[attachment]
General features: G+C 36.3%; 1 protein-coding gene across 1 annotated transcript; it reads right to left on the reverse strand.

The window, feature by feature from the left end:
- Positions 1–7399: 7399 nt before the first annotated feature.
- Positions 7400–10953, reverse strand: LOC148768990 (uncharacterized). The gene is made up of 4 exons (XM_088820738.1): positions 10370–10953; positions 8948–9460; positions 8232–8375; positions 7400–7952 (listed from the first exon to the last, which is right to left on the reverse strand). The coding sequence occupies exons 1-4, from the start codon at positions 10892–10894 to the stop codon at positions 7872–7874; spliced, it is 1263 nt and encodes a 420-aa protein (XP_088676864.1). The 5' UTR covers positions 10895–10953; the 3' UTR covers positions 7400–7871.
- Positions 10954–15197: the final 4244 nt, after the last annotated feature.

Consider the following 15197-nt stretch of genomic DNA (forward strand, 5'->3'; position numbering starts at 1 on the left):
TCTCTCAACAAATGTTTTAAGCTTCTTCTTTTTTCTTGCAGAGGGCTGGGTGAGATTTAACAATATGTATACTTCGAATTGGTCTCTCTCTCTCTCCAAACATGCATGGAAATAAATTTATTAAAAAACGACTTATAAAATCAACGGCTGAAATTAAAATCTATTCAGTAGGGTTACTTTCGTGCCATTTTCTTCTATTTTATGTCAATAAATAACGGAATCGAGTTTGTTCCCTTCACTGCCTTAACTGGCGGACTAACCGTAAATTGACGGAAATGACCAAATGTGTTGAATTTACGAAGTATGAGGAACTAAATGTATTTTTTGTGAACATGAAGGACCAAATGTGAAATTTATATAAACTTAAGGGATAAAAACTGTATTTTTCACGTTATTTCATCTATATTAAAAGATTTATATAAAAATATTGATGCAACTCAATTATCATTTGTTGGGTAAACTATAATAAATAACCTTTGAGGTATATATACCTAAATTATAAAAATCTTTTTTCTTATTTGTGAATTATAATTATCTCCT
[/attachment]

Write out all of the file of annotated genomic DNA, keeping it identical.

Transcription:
General features: G+C 36.3%; 1 protein-coding gene across 1 annotated transcript; it reads right to left on the reverse strand.

The window, feature by feature from the left end:
- Positions 1–7399: 7399 nt before the first annotated feature.
- Positions 7400–10953, reverse strand: LOC148768990 (uncharacterized). The gene is made up of 4 exons (XM_088820738.1): positions 10370–10953; positions 8948–9460; positions 8232–8375; positions 7400–7952 (listed from the first exon to the last, which is right to left on the reverse strand). The coding sequence occupies exons 1-4, from the start codon at positions 10892–10894 to the stop codon at positions 7872–7874; spliced, it is 1263 nt and encodes a 420-aa protein (XP_088676864.1). The 5' UTR covers positions 10895–10953; the 3' UTR covers positions 7400–7871.
- Positions 10954–15197: the final 4244 nt, after the last annotated feature.

Consider the following 15197-nt stretch of genomic DNA (forward strand, 5'->3'; position numbering starts at 1 on the left):
TCTCTCAACAAATGTTTTAAGCTTCTTCTTTTTTCTTGCAGAGGGCTGGGTGAGATTTAACAATATGTATACTTCGAATTGGTCTCTCTCTCTCTCCAAACATGCATGGAAATAAATTTATTAAAAAACGACTTATAAAATCAACGGCTGAAATTAAAATCTATTCAGTAGGGTTACTTTCGTGCCATTTTCTTCTATTTTATGTCAATAAATAACGGAATCGAGTTTGTTCCCTTCACTGCCTTAACTGGCGGACTAACCGTAAATTGACGGAAATGACCAAATGTGTTGAATTTACGAAGTATGAGGAACTAAATGTATTTTTTGTGAACATGAAGGACCAAATGTGAAATTTATATAAACTTAAGGGATAAAAACTGTATTTTTCACGTTATTTCATCTATATTAAAAGATTTATATAAAAATATTGATGCAACTCAATTATCATTTGTTGGGTAAACTATAATAAATAACCTTTGAGGTATATATACCTAAATTATAAAAATCTTTTTTCTTATTTGTGAATTATAATTATCTCCT